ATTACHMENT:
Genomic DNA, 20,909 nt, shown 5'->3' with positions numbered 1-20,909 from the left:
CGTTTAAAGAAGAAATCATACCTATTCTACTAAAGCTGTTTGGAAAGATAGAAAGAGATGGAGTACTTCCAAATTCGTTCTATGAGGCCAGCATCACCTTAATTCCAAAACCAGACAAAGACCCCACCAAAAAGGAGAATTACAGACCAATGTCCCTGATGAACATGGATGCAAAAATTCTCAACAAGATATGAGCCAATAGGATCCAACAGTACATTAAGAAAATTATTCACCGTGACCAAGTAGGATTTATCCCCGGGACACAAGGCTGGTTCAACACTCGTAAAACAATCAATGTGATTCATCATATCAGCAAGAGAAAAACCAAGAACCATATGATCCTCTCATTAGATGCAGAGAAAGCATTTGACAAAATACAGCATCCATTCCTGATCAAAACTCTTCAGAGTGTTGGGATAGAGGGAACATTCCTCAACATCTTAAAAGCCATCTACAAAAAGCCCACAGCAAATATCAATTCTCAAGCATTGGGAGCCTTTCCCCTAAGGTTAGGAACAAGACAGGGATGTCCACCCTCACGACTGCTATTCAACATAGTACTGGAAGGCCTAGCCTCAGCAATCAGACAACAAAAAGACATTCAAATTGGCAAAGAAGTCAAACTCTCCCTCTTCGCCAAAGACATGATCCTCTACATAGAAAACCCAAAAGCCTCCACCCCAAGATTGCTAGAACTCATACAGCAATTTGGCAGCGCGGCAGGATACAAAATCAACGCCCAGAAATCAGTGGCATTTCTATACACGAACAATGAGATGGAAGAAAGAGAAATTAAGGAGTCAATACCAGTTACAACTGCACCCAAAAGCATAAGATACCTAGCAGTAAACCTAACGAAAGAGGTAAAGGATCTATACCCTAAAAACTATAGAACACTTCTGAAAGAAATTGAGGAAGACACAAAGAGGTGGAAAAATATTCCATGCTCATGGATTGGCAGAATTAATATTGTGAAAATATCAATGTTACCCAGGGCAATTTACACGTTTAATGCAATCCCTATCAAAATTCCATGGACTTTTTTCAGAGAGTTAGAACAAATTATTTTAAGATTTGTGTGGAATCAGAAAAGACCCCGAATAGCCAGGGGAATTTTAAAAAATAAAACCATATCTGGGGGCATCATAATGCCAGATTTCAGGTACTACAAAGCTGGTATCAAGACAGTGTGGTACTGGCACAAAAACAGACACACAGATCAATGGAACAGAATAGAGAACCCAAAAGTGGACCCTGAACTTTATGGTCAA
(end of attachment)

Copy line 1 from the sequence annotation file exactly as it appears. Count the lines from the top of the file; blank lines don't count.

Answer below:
Genomic DNA, 20,909 nt, shown 5'->3' with positions numbered 1-20,909 from the left: